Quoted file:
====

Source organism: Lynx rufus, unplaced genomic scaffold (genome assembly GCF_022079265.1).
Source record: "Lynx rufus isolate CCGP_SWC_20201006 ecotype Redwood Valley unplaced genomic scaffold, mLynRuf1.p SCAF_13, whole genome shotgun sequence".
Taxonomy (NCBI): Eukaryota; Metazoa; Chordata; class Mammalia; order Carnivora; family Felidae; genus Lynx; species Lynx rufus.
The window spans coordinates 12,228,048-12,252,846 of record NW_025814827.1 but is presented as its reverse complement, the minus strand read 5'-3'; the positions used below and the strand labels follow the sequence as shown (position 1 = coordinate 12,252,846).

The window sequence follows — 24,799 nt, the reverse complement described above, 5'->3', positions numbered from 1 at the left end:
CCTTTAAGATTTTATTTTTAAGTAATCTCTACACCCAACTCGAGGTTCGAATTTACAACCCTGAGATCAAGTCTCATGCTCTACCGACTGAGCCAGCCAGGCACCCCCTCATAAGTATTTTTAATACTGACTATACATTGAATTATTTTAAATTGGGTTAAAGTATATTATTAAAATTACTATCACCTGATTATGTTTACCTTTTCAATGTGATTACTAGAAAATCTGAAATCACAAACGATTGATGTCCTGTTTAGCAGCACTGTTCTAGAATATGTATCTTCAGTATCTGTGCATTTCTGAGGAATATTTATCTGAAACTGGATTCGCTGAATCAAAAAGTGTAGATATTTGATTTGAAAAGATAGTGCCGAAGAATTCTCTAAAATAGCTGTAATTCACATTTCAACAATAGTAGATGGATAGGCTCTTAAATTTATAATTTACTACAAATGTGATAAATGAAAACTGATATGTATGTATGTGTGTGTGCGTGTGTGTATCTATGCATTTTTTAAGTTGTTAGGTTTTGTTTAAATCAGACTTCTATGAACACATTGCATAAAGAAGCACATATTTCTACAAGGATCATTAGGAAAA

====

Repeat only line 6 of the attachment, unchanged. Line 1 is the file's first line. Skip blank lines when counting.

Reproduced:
CCTTTAAGATTTTATTTTTAAGTAATCTCTACACCCAACTCGAGGTTCGAATTTACAACCCTGAGATCAAGTCTCATGCTCTACCGACTGAGCCAGCCAGGCACCCCCTCATAAGTATTTTTAATACTGACTATACATTGAATTATTTTAAATTGGGTTAAAGTATATTATTAAAATTACTATCACCTGATTATGTTTACCTTTTCAATGTGATTACTAGAAAATCTGAAATCACAAACGATTGATGTCCTGTTTAGCAGCACTGTTCTAGAATATGTATCTTCAGTATCTGTGCATTTCTGAGGAATATTTATCTGAAACTGGATTCGCTGAATCAAAAAGTGTAGATATTTGATTTGAAAAGATAGTGCCGAAGAATTCTCTAAAATAGCTGTAATTCACATTTCAACAATAGTAGATGGATAGGCTCTTAAATTTATAATTTACTACAAATGTGATAAATGAAAACTGATATGTATGTATGTGTGTGTGCGTGTGTGTATCTATGCATTTTTTAAGTTGTTAGGTTTTGTTTAAATCAGACTTCTATGAACACATTGCATAAAGAAGCACATATTTCTACAAGGATCATTAGGAAAA